In the staring contest for a new collective bargaining agreement, Gary Bettman (right) and the NHL may have just blinked. Or at least rubbed some crust out of their eyes.
The league proposed a 50/50 share of hockey related revenue to the NHLPA today in hopes to get a quick resolution to the dispute which has cancelled the first two weeks of the season thus far. The NHL's initial offer called for the players to receive 43 percent of revenue. Under the previous CBA, the players received 57 percent.
According to John Shannon of Sportsnet, the new offer some changes with regards to free agency terms.
-A player would not be eligible for unrestricted free agency until he turns 28 or has eight years of service in the NHL. Under the previous CBA, a player must be 27 or have seven years of service.
-Entry-level contracts would be extended to four years. Under the previous CBA, they are three years.
-Players such as Rangers defenseman Wade Redden who are "banished" to the AHL in order to gain the NHL club relief against the salary cap would still count towards the cap regardless if they were in the NHL or AHL. Under the previous CBA, Redden's $6.5 million cap hit was relieved from the Rangers' salary cap since he was playing for the AHL affiliate in Hartford.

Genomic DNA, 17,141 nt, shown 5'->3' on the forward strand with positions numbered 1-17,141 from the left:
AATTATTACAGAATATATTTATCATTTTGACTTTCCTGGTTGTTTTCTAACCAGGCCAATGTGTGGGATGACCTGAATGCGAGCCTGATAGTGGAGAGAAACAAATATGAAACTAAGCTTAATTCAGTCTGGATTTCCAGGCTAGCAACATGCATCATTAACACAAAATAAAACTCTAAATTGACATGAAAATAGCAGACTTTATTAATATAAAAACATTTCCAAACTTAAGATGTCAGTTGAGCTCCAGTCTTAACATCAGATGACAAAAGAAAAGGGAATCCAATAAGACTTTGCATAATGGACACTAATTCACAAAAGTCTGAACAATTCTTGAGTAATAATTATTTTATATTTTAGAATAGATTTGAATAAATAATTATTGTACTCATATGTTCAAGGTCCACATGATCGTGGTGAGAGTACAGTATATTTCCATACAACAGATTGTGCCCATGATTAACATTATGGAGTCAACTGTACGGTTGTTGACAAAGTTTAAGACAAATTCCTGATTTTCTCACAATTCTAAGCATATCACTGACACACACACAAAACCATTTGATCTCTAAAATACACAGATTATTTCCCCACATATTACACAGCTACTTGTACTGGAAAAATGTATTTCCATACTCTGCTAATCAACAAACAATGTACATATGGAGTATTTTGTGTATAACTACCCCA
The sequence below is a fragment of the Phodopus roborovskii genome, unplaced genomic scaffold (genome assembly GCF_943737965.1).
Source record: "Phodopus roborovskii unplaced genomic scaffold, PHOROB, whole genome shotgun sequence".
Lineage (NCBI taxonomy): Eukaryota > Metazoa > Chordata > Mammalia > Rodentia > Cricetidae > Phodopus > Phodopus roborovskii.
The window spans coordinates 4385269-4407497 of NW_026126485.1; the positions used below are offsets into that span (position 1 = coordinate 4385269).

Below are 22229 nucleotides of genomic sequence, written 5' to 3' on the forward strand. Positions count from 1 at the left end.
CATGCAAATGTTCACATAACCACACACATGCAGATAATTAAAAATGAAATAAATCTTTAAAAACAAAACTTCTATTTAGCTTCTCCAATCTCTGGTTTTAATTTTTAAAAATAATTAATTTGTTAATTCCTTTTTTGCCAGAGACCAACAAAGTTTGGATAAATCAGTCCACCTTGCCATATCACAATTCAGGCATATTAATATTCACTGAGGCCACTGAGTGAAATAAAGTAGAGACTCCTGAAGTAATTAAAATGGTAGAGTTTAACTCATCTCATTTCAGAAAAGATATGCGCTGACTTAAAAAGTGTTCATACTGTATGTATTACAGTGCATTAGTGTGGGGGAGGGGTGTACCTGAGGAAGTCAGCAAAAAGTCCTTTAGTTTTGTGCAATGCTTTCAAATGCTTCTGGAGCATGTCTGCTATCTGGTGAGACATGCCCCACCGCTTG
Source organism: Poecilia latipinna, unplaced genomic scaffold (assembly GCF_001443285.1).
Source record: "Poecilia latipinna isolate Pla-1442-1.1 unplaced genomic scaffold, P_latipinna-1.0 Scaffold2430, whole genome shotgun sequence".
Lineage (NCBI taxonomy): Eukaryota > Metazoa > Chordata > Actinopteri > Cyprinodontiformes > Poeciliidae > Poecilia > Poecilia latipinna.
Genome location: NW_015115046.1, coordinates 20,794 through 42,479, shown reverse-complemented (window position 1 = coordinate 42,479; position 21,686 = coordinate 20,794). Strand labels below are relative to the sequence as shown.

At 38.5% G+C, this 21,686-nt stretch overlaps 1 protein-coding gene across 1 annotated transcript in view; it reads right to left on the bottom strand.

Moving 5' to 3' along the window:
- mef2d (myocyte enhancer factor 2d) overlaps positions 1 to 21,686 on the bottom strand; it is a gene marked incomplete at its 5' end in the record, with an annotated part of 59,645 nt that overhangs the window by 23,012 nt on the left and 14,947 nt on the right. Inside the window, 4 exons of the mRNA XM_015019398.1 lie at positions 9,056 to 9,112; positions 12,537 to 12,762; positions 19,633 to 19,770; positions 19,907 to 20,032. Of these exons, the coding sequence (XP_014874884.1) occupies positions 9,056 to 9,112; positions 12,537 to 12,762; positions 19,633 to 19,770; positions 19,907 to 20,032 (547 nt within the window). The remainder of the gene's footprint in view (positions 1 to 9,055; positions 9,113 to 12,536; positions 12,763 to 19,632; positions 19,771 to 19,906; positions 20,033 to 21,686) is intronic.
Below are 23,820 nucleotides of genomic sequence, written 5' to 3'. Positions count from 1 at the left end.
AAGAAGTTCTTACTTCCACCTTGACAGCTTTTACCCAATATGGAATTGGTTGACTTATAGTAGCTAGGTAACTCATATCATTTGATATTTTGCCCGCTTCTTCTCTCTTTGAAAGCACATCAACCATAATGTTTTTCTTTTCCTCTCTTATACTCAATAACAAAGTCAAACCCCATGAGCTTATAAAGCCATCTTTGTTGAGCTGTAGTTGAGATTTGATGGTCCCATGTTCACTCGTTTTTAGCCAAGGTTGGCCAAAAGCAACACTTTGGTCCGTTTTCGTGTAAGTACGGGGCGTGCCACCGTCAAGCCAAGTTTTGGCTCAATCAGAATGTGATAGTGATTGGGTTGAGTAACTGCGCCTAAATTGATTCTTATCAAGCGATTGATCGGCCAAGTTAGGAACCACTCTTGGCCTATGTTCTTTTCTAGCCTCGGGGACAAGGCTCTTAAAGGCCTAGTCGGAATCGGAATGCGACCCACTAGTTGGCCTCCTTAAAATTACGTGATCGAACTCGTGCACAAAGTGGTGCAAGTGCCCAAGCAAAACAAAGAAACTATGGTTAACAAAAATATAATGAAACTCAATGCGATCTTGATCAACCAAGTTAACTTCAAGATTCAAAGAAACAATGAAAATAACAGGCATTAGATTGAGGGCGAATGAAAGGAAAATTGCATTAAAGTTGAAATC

-The length of this proposal is six seasons. The previous CBA covered seven seasons.
-Revenue sharing among NHL teams would be expanded to $200 million. The previous CBA spread $100 million among the 30 franchises.
According to the NHL, this offer was made with the hopes of salvaging a full 82-game schedule which would potentially begin No. 2.
The NHLPA is scheduled to hold a conference call at 5 p.m. this afternoon to review the new proposal.
EN Says - A 50/50 split was/is the end game as far as the revenue split is concerned. If it happens today or a year from new, a new CBA will split money between the NHL and NHLPA down the middle (or close to it). With that established, terms of free agency become a larger matter.
We have a hard time seeing the NHLPA accepting this offer as its presently constructed. We can't imagine the players would be too eager to give up some freedom with regards to free agency. But that doesn't mean those issues can't be worked out.
Overall, this is a step towards getting a new collective bargaining agreement but it's not the end of this dispute.
(Photo: Bruce Bennett/Getty Images)